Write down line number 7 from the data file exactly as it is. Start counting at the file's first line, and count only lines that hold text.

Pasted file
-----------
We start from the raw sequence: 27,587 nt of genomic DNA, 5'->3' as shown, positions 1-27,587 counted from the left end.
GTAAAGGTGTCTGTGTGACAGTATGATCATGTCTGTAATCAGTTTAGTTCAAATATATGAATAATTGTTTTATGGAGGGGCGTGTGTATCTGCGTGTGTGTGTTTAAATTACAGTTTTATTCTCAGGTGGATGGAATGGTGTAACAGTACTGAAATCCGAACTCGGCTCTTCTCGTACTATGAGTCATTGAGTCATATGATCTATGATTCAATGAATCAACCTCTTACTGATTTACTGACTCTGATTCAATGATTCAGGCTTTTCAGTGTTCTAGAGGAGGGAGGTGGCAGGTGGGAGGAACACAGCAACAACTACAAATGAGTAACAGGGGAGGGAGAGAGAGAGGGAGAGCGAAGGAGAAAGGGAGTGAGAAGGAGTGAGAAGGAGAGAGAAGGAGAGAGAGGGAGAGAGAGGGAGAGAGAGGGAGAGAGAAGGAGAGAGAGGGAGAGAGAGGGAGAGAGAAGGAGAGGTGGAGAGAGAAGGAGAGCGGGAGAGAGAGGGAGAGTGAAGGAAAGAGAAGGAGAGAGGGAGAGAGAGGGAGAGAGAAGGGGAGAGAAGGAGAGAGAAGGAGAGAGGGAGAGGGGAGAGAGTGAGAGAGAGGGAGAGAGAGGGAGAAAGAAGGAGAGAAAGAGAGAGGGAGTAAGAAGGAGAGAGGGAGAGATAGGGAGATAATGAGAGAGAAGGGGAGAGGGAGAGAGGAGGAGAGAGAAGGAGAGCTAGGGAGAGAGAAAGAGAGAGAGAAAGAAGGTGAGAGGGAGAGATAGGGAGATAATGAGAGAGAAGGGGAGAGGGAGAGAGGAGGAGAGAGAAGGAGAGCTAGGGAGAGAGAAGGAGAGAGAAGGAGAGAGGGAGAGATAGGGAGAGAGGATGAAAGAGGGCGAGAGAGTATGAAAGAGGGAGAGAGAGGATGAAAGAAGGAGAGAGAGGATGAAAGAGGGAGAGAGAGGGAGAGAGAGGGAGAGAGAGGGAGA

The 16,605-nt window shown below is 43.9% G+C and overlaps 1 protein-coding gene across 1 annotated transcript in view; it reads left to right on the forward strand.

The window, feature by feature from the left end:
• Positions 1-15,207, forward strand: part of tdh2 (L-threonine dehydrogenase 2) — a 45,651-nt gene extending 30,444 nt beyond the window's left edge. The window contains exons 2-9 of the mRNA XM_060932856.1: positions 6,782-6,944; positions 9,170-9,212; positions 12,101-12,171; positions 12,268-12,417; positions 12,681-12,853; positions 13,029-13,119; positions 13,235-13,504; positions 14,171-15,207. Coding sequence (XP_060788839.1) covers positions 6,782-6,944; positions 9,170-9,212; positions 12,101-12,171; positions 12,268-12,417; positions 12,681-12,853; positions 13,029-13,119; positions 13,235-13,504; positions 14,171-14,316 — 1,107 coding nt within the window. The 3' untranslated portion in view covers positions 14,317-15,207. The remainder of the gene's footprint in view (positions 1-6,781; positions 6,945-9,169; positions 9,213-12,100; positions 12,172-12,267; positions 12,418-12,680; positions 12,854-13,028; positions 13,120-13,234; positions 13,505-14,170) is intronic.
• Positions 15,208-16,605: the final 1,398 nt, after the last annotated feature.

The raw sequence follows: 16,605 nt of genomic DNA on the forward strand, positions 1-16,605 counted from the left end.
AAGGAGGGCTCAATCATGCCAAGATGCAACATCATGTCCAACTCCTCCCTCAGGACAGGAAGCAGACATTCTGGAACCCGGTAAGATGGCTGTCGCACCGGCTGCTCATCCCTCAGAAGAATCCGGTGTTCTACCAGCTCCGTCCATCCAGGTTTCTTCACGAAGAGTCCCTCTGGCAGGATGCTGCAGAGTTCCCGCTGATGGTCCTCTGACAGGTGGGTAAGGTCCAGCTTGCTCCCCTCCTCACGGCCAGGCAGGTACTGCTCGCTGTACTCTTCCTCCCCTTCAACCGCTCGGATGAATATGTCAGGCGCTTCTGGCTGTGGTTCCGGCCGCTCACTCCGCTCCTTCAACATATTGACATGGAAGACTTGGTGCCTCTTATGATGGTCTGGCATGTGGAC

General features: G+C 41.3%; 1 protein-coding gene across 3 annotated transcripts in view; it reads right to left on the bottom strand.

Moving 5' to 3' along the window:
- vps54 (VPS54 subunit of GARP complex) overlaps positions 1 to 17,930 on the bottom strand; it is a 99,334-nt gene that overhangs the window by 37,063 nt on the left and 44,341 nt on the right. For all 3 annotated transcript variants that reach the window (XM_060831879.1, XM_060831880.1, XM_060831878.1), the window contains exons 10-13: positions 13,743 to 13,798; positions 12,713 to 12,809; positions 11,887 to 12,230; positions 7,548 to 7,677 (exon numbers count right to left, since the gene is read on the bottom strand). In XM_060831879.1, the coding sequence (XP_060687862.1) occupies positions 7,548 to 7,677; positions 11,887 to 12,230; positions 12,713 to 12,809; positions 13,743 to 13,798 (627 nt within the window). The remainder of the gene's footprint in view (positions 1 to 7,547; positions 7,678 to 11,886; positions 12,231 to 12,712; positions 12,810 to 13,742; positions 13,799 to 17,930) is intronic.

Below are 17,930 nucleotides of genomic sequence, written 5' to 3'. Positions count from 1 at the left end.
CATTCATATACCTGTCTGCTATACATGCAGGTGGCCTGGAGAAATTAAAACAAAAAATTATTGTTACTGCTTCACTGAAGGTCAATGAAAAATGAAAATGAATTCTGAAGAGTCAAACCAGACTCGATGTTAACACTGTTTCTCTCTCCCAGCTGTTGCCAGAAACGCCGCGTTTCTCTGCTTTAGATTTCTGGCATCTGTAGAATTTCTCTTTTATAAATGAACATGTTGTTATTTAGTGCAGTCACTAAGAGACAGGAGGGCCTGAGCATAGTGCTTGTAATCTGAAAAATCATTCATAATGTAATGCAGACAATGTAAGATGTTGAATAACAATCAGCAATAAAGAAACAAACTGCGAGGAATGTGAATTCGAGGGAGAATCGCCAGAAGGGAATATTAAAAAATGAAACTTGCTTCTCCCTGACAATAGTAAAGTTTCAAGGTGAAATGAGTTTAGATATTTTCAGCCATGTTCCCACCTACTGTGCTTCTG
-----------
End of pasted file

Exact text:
The raw sequence follows: 16,605 nt of genomic DNA on the forward strand, positions 1-16,605 counted from the left end.